Thursday, October 11, 2012

Crew Finds Stranded Boaters During Night Search

Auxiliary Patrol Boat
SYLVAN BEACH -- It was after sunset and getting darker on a moonless mid-August night when 911 got a cell phone call from two boaters stranded on Oneida Lake. They had run out of gas, and weren't sure where they were. Then the cell phone died.

The 911 dispatcher contacted Coast Guard Station Oswego watchstanders, who dispatched a search-and-rescue crew from Flotilla 26 in Sylvan Beach.

  Coxswain and Communications Officer Dave Troutman was underway on his patrol boat by 10:14 p.m. with a crew that included Flotilla 26 Commander Bill Cummings and his wife, Central New York Division 2 Commander Helen Lou Cummings.

Bill and Helen Cummings, and Dave Troutman
Bill Cummings, Helen Lou Cummings, Dave Troutman
"We didn't have much to go on," Troutman said. "The Coast Guard figured the boaters were somewhere within an eight square-mile area, so we headed out to start a search pattern."

 To make matters worse, it turned out that the boaters didn't have the required flash light or flares aboard, nor running lights. Eventually the crew spotted an occasional flash of light in the distance, and steered toward it. It was the stranded boaters, who were spraying a can of carborator cleaner into a lighter to create a flash of flame.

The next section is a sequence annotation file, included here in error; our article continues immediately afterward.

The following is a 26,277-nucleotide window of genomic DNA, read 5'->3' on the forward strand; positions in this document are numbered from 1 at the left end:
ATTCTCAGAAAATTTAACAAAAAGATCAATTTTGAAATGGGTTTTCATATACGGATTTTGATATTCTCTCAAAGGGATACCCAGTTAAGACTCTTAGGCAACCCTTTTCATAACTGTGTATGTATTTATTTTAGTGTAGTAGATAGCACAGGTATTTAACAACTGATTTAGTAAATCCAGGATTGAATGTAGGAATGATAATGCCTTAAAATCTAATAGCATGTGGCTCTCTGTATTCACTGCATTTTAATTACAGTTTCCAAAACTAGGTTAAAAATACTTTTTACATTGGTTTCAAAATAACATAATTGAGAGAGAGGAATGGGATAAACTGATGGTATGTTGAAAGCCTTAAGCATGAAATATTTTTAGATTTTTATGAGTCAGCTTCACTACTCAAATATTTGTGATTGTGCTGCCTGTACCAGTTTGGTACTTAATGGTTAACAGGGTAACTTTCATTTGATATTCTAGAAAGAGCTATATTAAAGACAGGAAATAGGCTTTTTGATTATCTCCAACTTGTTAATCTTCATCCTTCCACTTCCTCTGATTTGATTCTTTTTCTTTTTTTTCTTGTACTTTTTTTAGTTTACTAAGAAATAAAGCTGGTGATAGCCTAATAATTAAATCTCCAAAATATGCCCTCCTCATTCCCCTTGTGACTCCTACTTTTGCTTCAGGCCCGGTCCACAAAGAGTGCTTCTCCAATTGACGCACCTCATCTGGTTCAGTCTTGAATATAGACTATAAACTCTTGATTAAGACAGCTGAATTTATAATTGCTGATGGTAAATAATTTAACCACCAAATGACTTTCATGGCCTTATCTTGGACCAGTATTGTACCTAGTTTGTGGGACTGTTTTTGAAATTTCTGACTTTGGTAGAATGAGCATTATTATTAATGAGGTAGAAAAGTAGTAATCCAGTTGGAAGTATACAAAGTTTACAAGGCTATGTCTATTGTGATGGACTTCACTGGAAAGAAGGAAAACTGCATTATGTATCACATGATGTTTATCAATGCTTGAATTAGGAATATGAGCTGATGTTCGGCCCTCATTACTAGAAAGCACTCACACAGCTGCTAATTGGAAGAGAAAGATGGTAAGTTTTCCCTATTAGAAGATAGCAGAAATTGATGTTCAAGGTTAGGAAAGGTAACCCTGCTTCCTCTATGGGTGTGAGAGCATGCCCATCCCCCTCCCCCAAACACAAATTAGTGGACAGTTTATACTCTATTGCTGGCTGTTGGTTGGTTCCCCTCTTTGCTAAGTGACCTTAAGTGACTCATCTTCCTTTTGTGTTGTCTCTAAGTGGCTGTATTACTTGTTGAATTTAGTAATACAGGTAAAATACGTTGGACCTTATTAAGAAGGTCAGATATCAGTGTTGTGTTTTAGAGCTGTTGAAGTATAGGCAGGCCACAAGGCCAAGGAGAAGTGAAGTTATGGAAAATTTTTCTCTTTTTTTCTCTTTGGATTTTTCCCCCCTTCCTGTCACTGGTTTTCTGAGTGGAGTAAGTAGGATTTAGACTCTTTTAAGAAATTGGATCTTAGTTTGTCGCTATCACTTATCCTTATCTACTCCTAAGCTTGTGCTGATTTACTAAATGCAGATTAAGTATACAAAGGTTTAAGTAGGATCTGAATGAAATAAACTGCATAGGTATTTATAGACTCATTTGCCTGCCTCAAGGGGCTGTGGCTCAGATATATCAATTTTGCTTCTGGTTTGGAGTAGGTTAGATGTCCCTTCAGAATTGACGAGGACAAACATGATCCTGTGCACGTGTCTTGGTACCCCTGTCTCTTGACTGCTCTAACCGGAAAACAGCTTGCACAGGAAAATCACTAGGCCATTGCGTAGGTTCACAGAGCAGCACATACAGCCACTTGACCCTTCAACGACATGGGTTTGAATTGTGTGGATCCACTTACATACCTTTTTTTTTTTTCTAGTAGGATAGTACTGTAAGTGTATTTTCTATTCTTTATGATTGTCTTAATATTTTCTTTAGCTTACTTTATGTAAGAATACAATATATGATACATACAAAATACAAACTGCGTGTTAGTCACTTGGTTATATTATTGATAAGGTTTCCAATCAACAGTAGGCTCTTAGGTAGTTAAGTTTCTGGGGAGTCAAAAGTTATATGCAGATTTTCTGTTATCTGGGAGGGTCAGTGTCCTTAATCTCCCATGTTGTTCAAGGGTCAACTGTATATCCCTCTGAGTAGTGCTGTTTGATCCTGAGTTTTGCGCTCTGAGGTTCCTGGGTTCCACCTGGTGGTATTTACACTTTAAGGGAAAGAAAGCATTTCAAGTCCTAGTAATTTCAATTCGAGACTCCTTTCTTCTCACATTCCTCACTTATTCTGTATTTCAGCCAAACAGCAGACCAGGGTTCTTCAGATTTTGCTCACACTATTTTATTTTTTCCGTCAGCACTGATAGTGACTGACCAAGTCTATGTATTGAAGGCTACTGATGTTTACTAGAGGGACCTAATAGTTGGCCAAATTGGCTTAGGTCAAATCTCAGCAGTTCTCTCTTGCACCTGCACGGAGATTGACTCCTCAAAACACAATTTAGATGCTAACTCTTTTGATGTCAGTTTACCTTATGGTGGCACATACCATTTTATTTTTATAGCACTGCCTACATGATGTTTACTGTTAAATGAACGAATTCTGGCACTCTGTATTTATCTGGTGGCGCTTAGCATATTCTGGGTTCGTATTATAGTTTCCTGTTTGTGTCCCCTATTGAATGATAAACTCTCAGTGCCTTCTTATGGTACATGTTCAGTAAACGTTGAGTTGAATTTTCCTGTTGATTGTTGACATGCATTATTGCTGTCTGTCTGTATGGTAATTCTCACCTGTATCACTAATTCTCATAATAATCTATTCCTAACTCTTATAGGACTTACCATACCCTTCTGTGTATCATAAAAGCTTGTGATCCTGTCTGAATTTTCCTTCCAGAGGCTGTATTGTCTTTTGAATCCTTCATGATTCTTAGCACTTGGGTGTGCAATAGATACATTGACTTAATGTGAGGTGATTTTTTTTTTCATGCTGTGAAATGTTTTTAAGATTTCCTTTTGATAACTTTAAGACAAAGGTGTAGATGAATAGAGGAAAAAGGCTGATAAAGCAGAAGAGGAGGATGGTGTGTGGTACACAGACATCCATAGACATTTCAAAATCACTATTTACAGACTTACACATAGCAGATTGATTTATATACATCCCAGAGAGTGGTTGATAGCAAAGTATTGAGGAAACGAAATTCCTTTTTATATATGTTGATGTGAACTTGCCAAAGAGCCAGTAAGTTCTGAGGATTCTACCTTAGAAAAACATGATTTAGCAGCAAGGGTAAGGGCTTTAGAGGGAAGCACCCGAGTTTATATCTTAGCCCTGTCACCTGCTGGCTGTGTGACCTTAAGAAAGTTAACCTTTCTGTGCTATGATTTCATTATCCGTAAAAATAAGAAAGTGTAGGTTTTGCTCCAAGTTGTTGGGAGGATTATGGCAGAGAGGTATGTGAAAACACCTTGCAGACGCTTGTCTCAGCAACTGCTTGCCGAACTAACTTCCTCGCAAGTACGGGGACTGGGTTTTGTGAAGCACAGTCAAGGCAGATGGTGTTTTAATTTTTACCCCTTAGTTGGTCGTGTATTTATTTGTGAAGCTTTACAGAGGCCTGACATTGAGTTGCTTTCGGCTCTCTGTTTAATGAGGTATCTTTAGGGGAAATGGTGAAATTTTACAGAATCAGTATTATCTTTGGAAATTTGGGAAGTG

Effective, but dangerous. "That stuff is fairly volatile," said Troutman.

As the patrol boat drew near, the crew determined the two men were safe and unharmed, but discovered another problem. The men only had one life jacket between them. So the crew tossed them another life jacket, instructed the men to put them on, secured a tow line, and told the men to sit back and enjoy the ride to Sylvan Beach.

 "This was an example of what not to do when boating," noted Bill Cummings. "Not enough life jackets, no registration, no flares, no flashlight, and no running lights on the boat for nighttime operation."

 In 2011, added Helen Cummings, the Coast Guard tracked 758 water-related fatalities across the U.S., and 619 of them were not wearing life jackets.